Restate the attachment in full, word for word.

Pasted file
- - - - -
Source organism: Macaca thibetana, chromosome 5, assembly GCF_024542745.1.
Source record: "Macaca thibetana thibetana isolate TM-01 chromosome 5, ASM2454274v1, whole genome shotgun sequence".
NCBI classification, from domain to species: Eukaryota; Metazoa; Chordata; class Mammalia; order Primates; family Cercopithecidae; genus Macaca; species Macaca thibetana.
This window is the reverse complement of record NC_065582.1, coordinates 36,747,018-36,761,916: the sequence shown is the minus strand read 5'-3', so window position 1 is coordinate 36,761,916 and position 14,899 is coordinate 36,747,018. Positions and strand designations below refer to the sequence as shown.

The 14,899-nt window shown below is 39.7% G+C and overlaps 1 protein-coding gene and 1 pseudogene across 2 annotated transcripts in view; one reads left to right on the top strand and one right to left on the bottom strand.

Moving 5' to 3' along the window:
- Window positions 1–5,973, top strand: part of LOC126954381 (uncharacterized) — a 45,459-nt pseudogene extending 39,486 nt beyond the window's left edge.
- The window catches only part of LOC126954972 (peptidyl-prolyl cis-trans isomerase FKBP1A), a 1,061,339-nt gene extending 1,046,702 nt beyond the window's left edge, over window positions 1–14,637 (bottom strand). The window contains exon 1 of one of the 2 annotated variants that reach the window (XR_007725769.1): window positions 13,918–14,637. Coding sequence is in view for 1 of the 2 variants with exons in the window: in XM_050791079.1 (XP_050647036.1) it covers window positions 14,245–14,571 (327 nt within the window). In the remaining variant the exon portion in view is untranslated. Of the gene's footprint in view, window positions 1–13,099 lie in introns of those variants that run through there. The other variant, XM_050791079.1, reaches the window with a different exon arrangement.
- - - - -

Source organism: Macaca thibetana, chromosome 5, assembly GCF_024542745.1.
Source record: "Macaca thibetana thibetana isolate TM-01 chromosome 5, ASM2454274v1, whole genome shotgun sequence".
NCBI classification, from domain to species: Eukaryota; Metazoa; Chordata; class Mammalia; order Primates; family Cercopithecidae; genus Macaca; species Macaca thibetana.
This window is the reverse complement of record NC_065582.1, coordinates 36,747,018-36,761,916: the sequence shown is the minus strand read 5'-3', so window position 1 is coordinate 36,761,916 and position 14,899 is coordinate 36,747,018. Positions and strand designations below refer to the sequence as shown.

The 14,899-nt window shown below is 39.7% G+C and overlaps 1 protein-coding gene and 1 pseudogene across 2 annotated transcripts in view; one reads left to right on the top strand and one right to left on the bottom strand.

Moving 5' to 3' along the window:
- Window positions 1–5,973, top strand: part of LOC126954381 (uncharacterized) — a 45,459-nt pseudogene extending 39,486 nt beyond the window's left edge.
- The window catches only part of LOC126954972 (peptidyl-prolyl cis-trans isomerase FKBP1A), a 1,061,339-nt gene extending 1,046,702 nt beyond the window's left edge, over window positions 1–14,637 (bottom strand). The window contains exon 1 of one of the 2 annotated variants that reach the window (XR_007725769.1): window positions 13,918–14,637. Coding sequence is in view for 1 of the 2 variants with exons in the window: in XM_050791079.1 (XP_050647036.1) it covers window positions 14,245–14,571 (327 nt within the window). In the remaining variant the exon portion in view is untranslated. Of the gene's footprint in view, window positions 1–13,099 lie in introns of those variants that run through there. The other variant, XM_050791079.1, reaches the window with a different exon arrangement.